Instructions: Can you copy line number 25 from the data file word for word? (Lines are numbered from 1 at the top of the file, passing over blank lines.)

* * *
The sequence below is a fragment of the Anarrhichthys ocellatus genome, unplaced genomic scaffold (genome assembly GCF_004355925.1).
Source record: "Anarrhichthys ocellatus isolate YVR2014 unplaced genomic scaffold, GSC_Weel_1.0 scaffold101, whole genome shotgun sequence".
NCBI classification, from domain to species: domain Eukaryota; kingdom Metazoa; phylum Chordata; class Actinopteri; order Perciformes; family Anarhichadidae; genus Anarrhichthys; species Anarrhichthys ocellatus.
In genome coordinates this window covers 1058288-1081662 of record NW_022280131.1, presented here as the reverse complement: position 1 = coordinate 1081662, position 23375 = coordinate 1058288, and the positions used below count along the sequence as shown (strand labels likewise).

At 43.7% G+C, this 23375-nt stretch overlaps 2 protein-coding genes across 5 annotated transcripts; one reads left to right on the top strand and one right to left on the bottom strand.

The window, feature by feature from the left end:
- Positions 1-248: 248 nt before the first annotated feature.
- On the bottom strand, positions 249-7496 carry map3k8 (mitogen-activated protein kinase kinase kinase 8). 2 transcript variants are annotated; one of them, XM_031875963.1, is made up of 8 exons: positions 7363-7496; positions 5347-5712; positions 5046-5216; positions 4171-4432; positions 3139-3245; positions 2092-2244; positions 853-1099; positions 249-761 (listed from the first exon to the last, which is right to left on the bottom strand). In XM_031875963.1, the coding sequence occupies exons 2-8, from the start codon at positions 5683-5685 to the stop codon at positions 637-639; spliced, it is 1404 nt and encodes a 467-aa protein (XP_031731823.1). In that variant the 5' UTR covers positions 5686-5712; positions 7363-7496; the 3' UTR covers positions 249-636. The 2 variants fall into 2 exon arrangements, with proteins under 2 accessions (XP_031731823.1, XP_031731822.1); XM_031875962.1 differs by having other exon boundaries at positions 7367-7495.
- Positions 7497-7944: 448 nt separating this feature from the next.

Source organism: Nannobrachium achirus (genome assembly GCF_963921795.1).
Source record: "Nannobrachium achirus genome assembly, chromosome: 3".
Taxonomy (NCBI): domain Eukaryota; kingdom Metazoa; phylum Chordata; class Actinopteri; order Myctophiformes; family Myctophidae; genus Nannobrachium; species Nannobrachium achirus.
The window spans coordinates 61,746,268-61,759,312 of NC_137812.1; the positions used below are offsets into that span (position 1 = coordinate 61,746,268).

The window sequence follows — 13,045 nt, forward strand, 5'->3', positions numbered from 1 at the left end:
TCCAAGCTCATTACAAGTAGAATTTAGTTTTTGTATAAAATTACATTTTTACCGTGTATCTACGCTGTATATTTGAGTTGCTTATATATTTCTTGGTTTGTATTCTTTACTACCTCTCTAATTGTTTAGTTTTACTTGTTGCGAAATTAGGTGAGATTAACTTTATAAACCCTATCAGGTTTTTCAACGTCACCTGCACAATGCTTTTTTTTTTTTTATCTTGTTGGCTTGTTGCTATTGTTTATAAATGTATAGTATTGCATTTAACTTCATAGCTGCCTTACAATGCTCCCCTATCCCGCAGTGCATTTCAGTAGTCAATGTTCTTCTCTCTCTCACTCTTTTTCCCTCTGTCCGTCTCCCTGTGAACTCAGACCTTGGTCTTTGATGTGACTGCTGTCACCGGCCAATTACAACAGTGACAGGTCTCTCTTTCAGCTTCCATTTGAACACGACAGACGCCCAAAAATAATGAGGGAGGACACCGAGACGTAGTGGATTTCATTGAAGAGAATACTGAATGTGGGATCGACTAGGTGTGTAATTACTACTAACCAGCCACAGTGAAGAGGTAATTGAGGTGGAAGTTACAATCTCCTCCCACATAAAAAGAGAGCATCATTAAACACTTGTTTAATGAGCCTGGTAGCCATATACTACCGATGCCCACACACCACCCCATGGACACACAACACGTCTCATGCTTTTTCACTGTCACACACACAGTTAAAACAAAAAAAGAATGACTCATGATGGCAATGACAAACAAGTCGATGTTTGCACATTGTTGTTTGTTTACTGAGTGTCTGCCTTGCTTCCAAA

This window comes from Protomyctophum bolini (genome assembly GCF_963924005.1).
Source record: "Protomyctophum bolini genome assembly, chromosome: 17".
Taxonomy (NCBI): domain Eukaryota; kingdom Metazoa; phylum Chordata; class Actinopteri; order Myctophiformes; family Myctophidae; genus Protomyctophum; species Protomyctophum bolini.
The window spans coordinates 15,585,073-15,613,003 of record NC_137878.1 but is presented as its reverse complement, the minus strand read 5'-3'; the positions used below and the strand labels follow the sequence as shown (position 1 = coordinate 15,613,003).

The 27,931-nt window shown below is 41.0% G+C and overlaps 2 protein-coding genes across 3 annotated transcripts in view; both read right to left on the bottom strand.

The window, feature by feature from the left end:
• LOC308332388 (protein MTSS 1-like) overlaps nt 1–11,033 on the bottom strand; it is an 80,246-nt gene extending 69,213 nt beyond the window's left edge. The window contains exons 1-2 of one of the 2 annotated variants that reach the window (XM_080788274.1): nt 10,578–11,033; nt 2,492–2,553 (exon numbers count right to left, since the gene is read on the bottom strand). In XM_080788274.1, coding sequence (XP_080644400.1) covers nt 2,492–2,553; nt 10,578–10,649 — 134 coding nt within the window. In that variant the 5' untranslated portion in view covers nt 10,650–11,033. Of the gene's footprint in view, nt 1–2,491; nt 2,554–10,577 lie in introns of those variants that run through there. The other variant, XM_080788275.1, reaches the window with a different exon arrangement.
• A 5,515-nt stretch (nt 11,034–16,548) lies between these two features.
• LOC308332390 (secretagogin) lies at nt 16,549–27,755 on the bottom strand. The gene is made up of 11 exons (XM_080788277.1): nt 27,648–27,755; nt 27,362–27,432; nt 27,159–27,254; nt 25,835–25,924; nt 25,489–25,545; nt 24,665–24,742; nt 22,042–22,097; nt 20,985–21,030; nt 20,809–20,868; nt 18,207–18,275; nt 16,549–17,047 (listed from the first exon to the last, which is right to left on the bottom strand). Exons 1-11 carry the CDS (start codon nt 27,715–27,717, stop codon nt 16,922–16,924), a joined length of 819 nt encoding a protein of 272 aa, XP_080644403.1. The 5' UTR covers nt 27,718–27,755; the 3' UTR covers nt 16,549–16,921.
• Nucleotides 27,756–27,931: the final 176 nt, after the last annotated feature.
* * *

• Nucleotides 27,756–27,931: the final 176 nt, after the last annotated feature.